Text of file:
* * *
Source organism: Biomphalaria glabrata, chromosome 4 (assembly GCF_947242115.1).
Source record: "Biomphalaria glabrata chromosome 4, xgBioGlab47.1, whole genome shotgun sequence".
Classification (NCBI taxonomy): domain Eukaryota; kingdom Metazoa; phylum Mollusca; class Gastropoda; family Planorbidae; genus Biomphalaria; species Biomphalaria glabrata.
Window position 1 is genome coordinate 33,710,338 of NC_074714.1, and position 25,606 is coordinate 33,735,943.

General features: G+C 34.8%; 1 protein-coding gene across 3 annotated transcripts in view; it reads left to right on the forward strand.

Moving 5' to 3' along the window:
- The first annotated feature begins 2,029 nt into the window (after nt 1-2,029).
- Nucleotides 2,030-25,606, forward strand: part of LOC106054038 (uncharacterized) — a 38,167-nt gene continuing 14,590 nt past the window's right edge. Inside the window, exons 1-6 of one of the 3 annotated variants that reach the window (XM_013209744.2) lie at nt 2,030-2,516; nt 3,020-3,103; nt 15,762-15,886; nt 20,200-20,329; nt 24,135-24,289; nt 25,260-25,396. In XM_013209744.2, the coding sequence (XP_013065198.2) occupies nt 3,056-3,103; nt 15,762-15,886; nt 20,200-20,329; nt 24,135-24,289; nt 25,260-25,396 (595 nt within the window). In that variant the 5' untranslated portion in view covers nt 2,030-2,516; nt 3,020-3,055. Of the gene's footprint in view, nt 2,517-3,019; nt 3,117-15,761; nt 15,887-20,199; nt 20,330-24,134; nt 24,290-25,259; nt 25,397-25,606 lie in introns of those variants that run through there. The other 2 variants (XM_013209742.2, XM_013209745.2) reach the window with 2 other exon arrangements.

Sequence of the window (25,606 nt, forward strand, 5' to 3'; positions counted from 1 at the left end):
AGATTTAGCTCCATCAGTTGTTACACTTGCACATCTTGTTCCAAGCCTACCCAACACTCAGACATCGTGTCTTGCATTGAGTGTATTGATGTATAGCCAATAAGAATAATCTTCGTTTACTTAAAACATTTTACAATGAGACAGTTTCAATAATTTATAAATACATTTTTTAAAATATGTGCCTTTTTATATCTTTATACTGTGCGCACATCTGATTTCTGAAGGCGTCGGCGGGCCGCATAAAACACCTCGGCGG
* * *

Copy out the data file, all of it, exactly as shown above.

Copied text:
Source organism: Biomphalaria glabrata, chromosome 4 (assembly GCF_947242115.1).
Source record: "Biomphalaria glabrata chromosome 4, xgBioGlab47.1, whole genome shotgun sequence".
Classification (NCBI taxonomy): domain Eukaryota; kingdom Metazoa; phylum Mollusca; class Gastropoda; family Planorbidae; genus Biomphalaria; species Biomphalaria glabrata.
Window position 1 is genome coordinate 33,710,338 of NC_074714.1, and position 25,606 is coordinate 33,735,943.

General features: G+C 34.8%; 1 protein-coding gene across 3 annotated transcripts in view; it reads left to right on the forward strand.

Moving 5' to 3' along the window:
- The first annotated feature begins 2,029 nt into the window (after nt 1-2,029).
- Nucleotides 2,030-25,606, forward strand: part of LOC106054038 (uncharacterized) — a 38,167-nt gene continuing 14,590 nt past the window's right edge. Inside the window, exons 1-6 of one of the 3 annotated variants that reach the window (XM_013209744.2) lie at nt 2,030-2,516; nt 3,020-3,103; nt 15,762-15,886; nt 20,200-20,329; nt 24,135-24,289; nt 25,260-25,396. In XM_013209744.2, the coding sequence (XP_013065198.2) occupies nt 3,056-3,103; nt 15,762-15,886; nt 20,200-20,329; nt 24,135-24,289; nt 25,260-25,396 (595 nt within the window). In that variant the 5' untranslated portion in view covers nt 2,030-2,516; nt 3,020-3,055. Of the gene's footprint in view, nt 2,517-3,019; nt 3,117-15,761; nt 15,887-20,199; nt 20,330-24,134; nt 24,290-25,259; nt 25,397-25,606 lie in introns of those variants that run through there. The other 2 variants (XM_013209742.2, XM_013209745.2) reach the window with 2 other exon arrangements.

Sequence of the window (25,606 nt, forward strand, 5' to 3'; positions counted from 1 at the left end):
AGATTTAGCTCCATCAGTTGTTACACTTGCACATCTTGTTCCAAGCCTACCCAACACTCAGACATCGTGTCTTGCATTGAGTGTATTGATGTATAGCCAATAAGAATAATCTTCGTTTACTTAAAACATTTTACAATGAGACAGTTTCAATAATTTATAAATACATTTTTTAAAATATGTGCCTTTTTATATCTTTATACTGTGCGCACATCTGATTTCTGAAGGCGTCGGCGGGCCGCATAAAACACCTCGGCGG